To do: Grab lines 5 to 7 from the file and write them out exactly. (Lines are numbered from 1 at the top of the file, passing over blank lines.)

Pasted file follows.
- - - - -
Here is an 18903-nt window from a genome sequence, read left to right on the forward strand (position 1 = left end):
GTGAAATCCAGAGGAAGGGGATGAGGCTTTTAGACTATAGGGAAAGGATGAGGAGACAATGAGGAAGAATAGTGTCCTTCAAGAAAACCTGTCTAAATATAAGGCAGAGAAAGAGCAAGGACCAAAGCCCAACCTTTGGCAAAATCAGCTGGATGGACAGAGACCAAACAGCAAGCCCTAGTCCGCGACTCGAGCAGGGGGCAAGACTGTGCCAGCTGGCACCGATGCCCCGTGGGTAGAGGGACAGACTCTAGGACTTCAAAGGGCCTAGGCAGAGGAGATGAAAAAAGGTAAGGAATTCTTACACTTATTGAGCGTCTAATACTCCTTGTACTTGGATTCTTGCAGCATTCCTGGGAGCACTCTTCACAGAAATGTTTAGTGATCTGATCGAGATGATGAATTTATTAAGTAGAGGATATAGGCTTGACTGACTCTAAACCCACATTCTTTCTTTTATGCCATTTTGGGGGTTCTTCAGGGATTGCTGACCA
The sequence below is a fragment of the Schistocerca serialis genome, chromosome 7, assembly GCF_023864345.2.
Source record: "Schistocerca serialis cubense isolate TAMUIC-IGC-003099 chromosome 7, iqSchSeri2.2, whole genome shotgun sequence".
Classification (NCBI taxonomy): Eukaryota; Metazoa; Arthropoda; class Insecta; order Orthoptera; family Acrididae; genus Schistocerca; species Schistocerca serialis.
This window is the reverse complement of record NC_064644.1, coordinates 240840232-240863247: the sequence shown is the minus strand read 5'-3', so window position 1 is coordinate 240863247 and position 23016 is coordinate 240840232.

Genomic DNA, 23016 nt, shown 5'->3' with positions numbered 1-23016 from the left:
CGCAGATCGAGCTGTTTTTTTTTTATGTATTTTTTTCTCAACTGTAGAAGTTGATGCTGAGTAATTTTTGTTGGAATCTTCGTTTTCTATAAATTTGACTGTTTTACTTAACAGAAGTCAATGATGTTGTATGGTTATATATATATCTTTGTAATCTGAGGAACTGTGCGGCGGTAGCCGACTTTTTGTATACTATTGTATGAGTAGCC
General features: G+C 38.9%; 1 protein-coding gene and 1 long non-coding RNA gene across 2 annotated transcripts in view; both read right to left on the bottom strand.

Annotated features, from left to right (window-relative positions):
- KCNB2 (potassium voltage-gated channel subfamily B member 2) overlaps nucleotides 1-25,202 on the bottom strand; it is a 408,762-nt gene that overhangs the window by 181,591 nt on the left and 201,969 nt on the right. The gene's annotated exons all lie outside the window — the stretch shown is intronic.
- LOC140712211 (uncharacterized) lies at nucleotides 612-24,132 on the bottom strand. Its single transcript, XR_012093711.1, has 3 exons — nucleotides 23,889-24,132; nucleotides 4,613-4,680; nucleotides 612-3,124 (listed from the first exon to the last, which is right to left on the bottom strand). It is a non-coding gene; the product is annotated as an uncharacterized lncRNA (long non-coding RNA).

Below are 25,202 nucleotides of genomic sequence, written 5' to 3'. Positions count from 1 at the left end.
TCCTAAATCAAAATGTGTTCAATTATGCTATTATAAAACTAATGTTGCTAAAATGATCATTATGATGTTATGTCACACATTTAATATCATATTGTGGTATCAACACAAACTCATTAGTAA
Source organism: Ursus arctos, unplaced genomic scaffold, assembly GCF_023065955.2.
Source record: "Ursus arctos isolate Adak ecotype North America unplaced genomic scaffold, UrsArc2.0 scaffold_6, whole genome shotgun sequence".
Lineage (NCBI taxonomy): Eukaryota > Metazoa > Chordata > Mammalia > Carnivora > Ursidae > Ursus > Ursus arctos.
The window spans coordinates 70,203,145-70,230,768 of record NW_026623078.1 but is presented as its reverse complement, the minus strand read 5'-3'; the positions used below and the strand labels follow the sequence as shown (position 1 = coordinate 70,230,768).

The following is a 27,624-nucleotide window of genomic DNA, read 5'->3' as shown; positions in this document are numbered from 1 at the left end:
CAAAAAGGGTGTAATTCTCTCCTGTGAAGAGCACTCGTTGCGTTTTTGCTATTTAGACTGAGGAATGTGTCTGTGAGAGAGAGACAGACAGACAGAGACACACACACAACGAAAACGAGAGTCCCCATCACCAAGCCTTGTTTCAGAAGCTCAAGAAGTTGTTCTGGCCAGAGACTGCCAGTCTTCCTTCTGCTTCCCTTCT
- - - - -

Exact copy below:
Classification (NCBI taxonomy): Eukaryota; Metazoa; Arthropoda; class Insecta; order Orthoptera; family Acrididae; genus Schistocerca; species Schistocerca serialis.
This window is the reverse complement of record NC_064644.1, coordinates 240840232-240863247: the sequence shown is the minus strand read 5'-3', so window position 1 is coordinate 240863247 and position 23016 is coordinate 240840232.

Genomic DNA, 23016 nt, shown 5'->3' with positions numbered 1-23016 from the left: